WASHINGTON – Senate Democrats on Tuesday posed an ultimatum to Speaker John Boehner (R-OH) on the budget: Bring your tea party “extremists” in line or prepare for a government shutdown come April 8.
On a conference call with reporters, Sens. Barbara Boxer (D-CA), Richard Blumenthal (D-CT), Thomas Carper (D-DE) and Ben Cardin (D-MD) took turns excoriating Boehner for what they depicted as the House GOP leadership’s capitulation to the 87 House freshmen threatening to scuttle any deal with insufficiently high spending cuts.
“Our problem is that we see now that Speaker Boehner is yielding to the extremes of his party, basically saying he’s not going to negotiate, take it or leave it,” Cardin said, insisting that Democrats were eager to compromise and cede ground to reach a deal.
“The anchor around the neck of these negotiations is a relatively small, extreme group of ideologues on the Republican side,” Blumenthal added. “They are an anchor that needs to be cut loose. Only Speaker Boehner can do it, and he needs to do it now, otherwise we will have a shutdown. The ball is in his court.”
House Republicans want the budget to reflect the $61 billion in spending cuts they approved last month. That’s a non-starter for Senate Democrats, who want the cuts to total roughly $20 billion and have been trying to persuade Speaker John Boehner (R-OH) to bring his figure down. Leaders of both parties have shown flexibility on the substance, but by compromising, Boehner would risk alienating his 87 tea party freshmen and possibly inciting a GOP revolt.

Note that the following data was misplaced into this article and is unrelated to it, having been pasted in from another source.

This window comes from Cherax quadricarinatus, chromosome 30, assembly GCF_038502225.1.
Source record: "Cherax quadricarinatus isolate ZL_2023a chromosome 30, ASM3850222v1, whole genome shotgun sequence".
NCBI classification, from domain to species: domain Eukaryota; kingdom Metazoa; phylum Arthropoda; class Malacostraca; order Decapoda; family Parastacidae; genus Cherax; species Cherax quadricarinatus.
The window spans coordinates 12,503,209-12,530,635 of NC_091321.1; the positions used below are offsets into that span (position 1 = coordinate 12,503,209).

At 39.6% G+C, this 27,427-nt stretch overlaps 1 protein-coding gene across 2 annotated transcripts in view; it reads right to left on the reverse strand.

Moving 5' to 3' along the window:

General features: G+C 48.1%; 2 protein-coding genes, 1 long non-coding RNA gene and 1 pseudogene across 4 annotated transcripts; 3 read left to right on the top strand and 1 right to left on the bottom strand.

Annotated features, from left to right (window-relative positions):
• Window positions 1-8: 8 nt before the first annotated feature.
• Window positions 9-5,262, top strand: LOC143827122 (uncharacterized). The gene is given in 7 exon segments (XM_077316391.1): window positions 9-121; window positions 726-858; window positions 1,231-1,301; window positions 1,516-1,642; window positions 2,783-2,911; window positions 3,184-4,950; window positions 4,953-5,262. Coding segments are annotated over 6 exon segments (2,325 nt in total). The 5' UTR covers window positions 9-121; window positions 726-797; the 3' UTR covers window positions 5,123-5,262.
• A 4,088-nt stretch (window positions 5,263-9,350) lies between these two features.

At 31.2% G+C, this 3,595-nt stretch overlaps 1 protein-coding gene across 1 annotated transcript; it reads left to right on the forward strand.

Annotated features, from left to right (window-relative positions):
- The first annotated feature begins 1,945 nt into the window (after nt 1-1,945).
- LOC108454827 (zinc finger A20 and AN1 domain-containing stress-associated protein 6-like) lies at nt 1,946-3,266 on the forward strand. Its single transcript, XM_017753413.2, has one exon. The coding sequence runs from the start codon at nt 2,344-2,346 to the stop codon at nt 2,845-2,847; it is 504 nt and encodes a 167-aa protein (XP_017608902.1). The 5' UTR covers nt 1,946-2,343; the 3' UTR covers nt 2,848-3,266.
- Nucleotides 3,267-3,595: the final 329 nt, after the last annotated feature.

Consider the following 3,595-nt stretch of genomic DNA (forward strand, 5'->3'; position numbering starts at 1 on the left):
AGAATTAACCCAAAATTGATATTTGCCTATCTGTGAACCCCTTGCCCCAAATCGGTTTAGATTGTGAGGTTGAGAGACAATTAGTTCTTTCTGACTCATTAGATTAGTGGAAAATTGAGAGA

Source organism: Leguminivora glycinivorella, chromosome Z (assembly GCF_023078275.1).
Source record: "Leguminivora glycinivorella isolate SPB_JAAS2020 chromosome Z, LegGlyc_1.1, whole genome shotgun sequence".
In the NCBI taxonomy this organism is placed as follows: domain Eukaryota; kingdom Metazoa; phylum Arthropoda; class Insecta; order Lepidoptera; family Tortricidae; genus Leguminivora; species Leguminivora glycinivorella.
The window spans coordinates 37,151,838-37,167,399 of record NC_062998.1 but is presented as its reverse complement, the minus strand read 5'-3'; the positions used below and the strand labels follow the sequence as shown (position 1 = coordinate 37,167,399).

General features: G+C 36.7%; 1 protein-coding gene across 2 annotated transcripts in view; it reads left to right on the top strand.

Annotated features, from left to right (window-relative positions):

“There’s not enough skin in the game by those who are talking about a shutdown,” Boxer said, accusing tea party House members of demanding painful cuts while showing little or no flexibility in the negotiations.
Boehner shot back at the Senate Democrats, arguing Tuesday that the House measure must be the starting point for negotiations because the Senate has not passed a budget.
“The American people want us to cut spending and keep the government open, and the House has passed legislation to do that,” Boehner spokesman Michael Steel told Raw Story in an e-mail. “The Senate has failed to act, or even offer a plan. If the Democrats who run Washington want to point fingers, they ought to buy a mirror.”
The Democrats also fretted that the “riders” Republicans insist on — the provisions imposing restrictions on federal agencies such as the EPA and curbing grants to Planned Parenthood — have nothing to do with the budget are are ideological pet-projects that should be debated separately.
“I think Republicans lose a lot of credibility of they hold off an agreement based on riders,” Carper said.
A GOP aide told Raw Story that the riders are fair game. “Policy restrictions are a routine part of the Appropriations process,” the aide said, “and I’m certain the senators on that call have voted for hundreds – if not thousands – of them in the past. Their position is simply not credible.”
Signs of a deal appeared increasingly unlikely Monday as leaders of both parties angrily blamed each other for the broken down negotiations, which stalled last week.
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